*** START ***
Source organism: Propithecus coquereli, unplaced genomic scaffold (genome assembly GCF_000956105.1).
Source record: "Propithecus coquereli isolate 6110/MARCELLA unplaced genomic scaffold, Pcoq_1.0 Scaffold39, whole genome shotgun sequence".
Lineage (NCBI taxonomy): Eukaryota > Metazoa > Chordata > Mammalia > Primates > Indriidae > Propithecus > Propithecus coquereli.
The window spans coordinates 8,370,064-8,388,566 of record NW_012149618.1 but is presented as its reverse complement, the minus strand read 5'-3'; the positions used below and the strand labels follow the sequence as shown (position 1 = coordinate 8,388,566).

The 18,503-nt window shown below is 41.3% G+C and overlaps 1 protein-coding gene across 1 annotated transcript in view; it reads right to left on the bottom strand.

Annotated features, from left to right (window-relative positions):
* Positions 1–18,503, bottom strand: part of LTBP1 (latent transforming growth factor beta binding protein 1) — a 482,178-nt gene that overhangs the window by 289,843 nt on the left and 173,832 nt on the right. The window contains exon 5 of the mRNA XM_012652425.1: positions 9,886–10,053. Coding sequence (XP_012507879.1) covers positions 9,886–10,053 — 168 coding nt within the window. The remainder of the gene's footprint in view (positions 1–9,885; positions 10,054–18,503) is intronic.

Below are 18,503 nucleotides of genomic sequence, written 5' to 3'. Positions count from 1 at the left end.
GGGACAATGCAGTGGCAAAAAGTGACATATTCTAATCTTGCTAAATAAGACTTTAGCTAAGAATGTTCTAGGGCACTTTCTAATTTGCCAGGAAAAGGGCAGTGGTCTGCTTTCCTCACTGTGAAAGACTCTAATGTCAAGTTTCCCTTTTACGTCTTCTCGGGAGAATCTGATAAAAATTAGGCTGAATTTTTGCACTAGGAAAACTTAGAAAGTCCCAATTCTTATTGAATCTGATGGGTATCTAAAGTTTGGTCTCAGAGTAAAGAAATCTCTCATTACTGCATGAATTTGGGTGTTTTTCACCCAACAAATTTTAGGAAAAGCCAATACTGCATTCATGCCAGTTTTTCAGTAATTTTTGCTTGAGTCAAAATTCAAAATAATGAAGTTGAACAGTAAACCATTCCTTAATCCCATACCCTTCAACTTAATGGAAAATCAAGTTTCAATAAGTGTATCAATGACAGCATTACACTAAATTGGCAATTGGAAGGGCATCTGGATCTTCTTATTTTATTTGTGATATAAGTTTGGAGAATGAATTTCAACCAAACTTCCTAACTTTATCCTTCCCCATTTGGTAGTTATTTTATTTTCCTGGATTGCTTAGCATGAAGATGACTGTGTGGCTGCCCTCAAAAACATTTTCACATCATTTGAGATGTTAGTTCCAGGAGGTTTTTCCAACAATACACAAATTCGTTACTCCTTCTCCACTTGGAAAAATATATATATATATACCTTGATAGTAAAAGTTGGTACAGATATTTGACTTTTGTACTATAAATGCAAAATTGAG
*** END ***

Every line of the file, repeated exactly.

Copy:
Source organism: Propithecus coquereli, unplaced genomic scaffold (genome assembly GCF_000956105.1).
Source record: "Propithecus coquereli isolate 6110/MARCELLA unplaced genomic scaffold, Pcoq_1.0 Scaffold39, whole genome shotgun sequence".
Lineage (NCBI taxonomy): Eukaryota > Metazoa > Chordata > Mammalia > Primates > Indriidae > Propithecus > Propithecus coquereli.
The window spans coordinates 8,370,064-8,388,566 of record NW_012149618.1 but is presented as its reverse complement, the minus strand read 5'-3'; the positions used below and the strand labels follow the sequence as shown (position 1 = coordinate 8,388,566).

The 18,503-nt window shown below is 41.3% G+C and overlaps 1 protein-coding gene across 1 annotated transcript in view; it reads right to left on the bottom strand.

Annotated features, from left to right (window-relative positions):
* Positions 1–18,503, bottom strand: part of LTBP1 (latent transforming growth factor beta binding protein 1) — a 482,178-nt gene that overhangs the window by 289,843 nt on the left and 173,832 nt on the right. The window contains exon 5 of the mRNA XM_012652425.1: positions 9,886–10,053. Coding sequence (XP_012507879.1) covers positions 9,886–10,053 — 168 coding nt within the window. The remainder of the gene's footprint in view (positions 1–9,885; positions 10,054–18,503) is intronic.

Below are 18,503 nucleotides of genomic sequence, written 5' to 3'. Positions count from 1 at the left end.
GGGACAATGCAGTGGCAAAAAGTGACATATTCTAATCTTGCTAAATAAGACTTTAGCTAAGAATGTTCTAGGGCACTTTCTAATTTGCCAGGAAAAGGGCAGTGGTCTGCTTTCCTCACTGTGAAAGACTCTAATGTCAAGTTTCCCTTTTACGTCTTCTCGGGAGAATCTGATAAAAATTAGGCTGAATTTTTGCACTAGGAAAACTTAGAAAGTCCCAATTCTTATTGAATCTGATGGGTATCTAAAGTTTGGTCTCAGAGTAAAGAAATCTCTCATTACTGCATGAATTTGGGTGTTTTTCACCCAACAAATTTTAGGAAAAGCCAATACTGCATTCATGCCAGTTTTTCAGTAATTTTTGCTTGAGTCAAAATTCAAAATAATGAAGTTGAACAGTAAACCATTCCTTAATCCCATACCCTTCAACTTAATGGAAAATCAAGTTTCAATAAGTGTATCAATGACAGCATTACACTAAATTGGCAATTGGAAGGGCATCTGGATCTTCTTATTTTATTTGTGATATAAGTTTGGAGAATGAATTTCAACCAAACTTCCTAACTTTATCCTTCCCCATTTGGTAGTTATTTTATTTTCCTGGATTGCTTAGCATGAAGATGACTGTGTGGCTGCCCTCAAAAACATTTTCACATCATTTGAGATGTTAGTTCCAGGAGGTTTTTCCAACAATACACAAATTCGTTACTCCTTCTCCACTTGGAAAAATATATATATATATACCTTGATAGTAAAAGTTGGTACAGATATTTGACTTTTGTACTATAAATGCAAAATTGAG